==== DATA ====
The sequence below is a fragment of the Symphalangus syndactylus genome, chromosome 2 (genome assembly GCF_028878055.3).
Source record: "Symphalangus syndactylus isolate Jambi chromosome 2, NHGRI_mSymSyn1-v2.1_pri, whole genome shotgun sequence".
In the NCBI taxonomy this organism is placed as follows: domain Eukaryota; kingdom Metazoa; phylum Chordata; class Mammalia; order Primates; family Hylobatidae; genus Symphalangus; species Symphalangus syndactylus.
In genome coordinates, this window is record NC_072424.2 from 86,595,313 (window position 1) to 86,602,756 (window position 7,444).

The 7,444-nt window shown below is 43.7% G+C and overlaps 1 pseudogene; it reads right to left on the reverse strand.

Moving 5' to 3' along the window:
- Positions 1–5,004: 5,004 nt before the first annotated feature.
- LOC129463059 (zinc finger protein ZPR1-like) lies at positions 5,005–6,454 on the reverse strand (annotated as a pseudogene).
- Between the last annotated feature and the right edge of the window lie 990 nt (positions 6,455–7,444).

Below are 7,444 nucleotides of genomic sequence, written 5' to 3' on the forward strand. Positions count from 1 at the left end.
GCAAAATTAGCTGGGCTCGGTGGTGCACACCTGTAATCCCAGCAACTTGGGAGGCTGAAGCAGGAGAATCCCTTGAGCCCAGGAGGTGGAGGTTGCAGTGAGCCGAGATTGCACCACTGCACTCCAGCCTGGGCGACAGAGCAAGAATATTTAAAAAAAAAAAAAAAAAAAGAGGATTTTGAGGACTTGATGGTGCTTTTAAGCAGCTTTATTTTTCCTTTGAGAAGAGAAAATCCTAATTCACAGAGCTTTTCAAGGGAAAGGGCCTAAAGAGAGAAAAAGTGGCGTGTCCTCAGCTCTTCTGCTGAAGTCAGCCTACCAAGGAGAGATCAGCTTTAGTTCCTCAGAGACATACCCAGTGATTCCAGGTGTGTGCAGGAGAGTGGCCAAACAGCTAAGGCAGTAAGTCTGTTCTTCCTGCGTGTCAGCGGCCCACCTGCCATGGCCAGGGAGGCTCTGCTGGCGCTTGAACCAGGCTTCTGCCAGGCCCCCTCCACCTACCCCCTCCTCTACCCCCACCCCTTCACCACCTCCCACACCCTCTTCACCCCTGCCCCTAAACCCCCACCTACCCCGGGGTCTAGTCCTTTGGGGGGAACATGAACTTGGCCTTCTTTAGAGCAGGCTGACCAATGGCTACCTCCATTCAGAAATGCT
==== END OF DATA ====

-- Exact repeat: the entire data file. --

The sequence below is a fragment of the Symphalangus syndactylus genome, chromosome 2 (genome assembly GCF_028878055.3).
Source record: "Symphalangus syndactylus isolate Jambi chromosome 2, NHGRI_mSymSyn1-v2.1_pri, whole genome shotgun sequence".
In the NCBI taxonomy this organism is placed as follows: domain Eukaryota; kingdom Metazoa; phylum Chordata; class Mammalia; order Primates; family Hylobatidae; genus Symphalangus; species Symphalangus syndactylus.
In genome coordinates, this window is record NC_072424.2 from 86,595,313 (window position 1) to 86,602,756 (window position 7,444).

The 7,444-nt window shown below is 43.7% G+C and overlaps 1 pseudogene; it reads right to left on the reverse strand.

Moving 5' to 3' along the window:
- Positions 1–5,004: 5,004 nt before the first annotated feature.
- LOC129463059 (zinc finger protein ZPR1-like) lies at positions 5,005–6,454 on the reverse strand (annotated as a pseudogene).
- Between the last annotated feature and the right edge of the window lie 990 nt (positions 6,455–7,444).

Below are 7,444 nucleotides of genomic sequence, written 5' to 3' on the forward strand. Positions count from 1 at the left end.
GCAAAATTAGCTGGGCTCGGTGGTGCACACCTGTAATCCCAGCAACTTGGGAGGCTGAAGCAGGAGAATCCCTTGAGCCCAGGAGGTGGAGGTTGCAGTGAGCCGAGATTGCACCACTGCACTCCAGCCTGGGCGACAGAGCAAGAATATTTAAAAAAAAAAAAAAAAAAAGAGGATTTTGAGGACTTGATGGTGCTTTTAAGCAGCTTTATTTTTCCTTTGAGAAGAGAAAATCCTAATTCACAGAGCTTTTCAAGGGAAAGGGCCTAAAGAGAGAAAAAGTGGCGTGTCCTCAGCTCTTCTGCTGAAGTCAGCCTACCAAGGAGAGATCAGCTTTAGTTCCTCAGAGACATACCCAGTGATTCCAGGTGTGTGCAGGAGAGTGGCCAAACAGCTAAGGCAGTAAGTCTGTTCTTCCTGCGTGTCAGCGGCCCACCTGCCATGGCCAGGGAGGCTCTGCTGGCGCTTGAACCAGGCTTCTGCCAGGCCCCCTCCACCTACCCCCTCCTCTACCCCCACCCCTTCACCACCTCCCACACCCTCTTCACCCCTGCCCCTAAACCCCCACCTACCCCGGGGTCTAGTCCTTTGGGGGGAACATGAACTTGGCCTTCTTTAGAGCAGGCTGACCAATGGCTACCTCCATTCAGAAATGCT